I was just in a meeting with some patients and a couple of top melanoma doctors.  We had a side-bar conversation about this specific trial and we all agreed that it is a good and important study.  Ipi has been around long enough now that centers like Thompson are comfortable with managing the drug.  I am sure they have gone over side effects with you.  Some people have very little difficulty tolerating ipi (Yervoy) while others are completely wiped out by it.  I met one person who could only take one dose, but that is the exception.  The key is that you be very honest with the treatment team about any of the side effects you experience.  Do not try to tough it out.  One of the common side effects is colitis.  This is usually managed well by steroids, but it needs to be addressed early.  Some people have failed to report their problems and then the situation gets much more difficult to get under control.

The fear for this, and other treatments, is that if you tell the doctor about problems he or she may just pull you off the study.  This rarely happens these days.  Studies typically allow for reduced dosage, recovery periods, etc.  Again, good communication with the treatment team is essential.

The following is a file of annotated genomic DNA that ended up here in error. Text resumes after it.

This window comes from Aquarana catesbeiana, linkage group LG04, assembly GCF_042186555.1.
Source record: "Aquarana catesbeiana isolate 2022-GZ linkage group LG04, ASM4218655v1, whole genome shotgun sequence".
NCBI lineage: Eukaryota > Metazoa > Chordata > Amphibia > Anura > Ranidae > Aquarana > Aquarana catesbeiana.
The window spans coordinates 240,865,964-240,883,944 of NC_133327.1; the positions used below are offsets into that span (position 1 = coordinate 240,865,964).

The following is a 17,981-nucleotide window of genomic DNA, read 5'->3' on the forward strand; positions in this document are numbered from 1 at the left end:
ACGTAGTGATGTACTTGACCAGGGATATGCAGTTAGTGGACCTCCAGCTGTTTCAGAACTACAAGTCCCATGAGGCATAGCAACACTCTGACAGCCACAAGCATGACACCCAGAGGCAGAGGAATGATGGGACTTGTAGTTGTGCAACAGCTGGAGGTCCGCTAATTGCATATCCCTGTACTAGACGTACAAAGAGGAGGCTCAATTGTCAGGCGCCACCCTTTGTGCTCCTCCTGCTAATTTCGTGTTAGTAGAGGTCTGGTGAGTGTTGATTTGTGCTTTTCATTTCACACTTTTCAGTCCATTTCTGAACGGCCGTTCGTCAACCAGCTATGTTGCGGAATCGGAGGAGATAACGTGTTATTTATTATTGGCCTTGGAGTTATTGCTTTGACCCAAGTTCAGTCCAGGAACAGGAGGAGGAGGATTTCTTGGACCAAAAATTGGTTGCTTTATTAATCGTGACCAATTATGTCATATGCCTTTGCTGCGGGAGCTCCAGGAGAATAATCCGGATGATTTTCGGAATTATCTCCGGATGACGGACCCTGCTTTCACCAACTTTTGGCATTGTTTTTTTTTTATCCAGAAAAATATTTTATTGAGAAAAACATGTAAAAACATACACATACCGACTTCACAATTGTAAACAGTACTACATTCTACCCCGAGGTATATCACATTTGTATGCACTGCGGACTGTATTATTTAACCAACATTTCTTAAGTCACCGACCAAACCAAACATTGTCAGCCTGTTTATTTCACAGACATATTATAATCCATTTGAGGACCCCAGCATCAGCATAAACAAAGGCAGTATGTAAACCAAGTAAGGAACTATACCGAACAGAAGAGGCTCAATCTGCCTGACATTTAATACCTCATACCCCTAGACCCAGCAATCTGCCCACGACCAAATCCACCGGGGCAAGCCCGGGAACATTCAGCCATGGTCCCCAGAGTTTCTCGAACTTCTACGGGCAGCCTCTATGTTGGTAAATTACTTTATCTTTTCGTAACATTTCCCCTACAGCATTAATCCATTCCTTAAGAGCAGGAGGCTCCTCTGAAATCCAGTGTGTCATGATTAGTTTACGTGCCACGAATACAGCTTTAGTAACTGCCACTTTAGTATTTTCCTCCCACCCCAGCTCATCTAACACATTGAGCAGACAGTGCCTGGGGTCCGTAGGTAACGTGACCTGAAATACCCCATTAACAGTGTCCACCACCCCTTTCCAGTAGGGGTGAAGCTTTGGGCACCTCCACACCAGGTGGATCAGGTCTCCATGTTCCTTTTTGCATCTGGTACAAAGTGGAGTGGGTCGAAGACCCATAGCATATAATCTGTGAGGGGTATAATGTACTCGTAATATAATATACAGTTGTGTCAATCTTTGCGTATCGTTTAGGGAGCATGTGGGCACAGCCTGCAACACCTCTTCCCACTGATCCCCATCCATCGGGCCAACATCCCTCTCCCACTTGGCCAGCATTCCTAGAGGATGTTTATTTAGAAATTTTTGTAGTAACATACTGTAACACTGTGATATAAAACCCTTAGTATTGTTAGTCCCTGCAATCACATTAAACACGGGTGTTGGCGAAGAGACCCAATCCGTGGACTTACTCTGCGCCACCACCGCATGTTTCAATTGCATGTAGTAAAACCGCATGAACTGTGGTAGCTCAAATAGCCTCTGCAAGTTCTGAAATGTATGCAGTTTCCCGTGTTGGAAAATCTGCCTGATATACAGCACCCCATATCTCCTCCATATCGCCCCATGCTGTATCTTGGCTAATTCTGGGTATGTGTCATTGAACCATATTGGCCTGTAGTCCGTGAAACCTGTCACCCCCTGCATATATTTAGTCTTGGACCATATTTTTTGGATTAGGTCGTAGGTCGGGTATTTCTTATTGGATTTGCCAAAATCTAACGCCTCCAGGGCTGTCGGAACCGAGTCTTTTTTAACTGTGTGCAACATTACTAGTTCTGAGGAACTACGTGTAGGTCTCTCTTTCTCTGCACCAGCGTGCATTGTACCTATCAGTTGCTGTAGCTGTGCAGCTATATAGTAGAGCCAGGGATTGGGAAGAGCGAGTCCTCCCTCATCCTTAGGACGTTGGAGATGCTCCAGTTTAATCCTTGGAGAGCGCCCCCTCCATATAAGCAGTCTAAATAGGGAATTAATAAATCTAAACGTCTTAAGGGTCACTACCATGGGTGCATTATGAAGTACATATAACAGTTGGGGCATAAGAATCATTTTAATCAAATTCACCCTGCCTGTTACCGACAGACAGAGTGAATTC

Of course, you have a decent chance that even if you do nothing at all your melanoma is all gone.  That certainly would be the hope.  Now, with the trial, you are increasing your chances that the cancer will stay away.

By the way, melanoma is the leading cancer diagnosis for women in their 20's.  We have a number of volunteers at the MRF who are exactly that profile, and I just spoke with a woman whose 27 year old nephew has just been diagnosed Stage III.  The point is you are not alone.  If you want to try to connect with some others your age let me know and we can try to make that happen.

 

Tim--MRF

tturnham@melanoma.org

Tim, thank you for pointing out that most clinical trials now allow for reduced dosage, recovery periods, etc for people who are experiencing severe side-effects. I, for one, didn't realize that that was part of some study protocols-- I thought it was just individual doctors allowing some flexibility.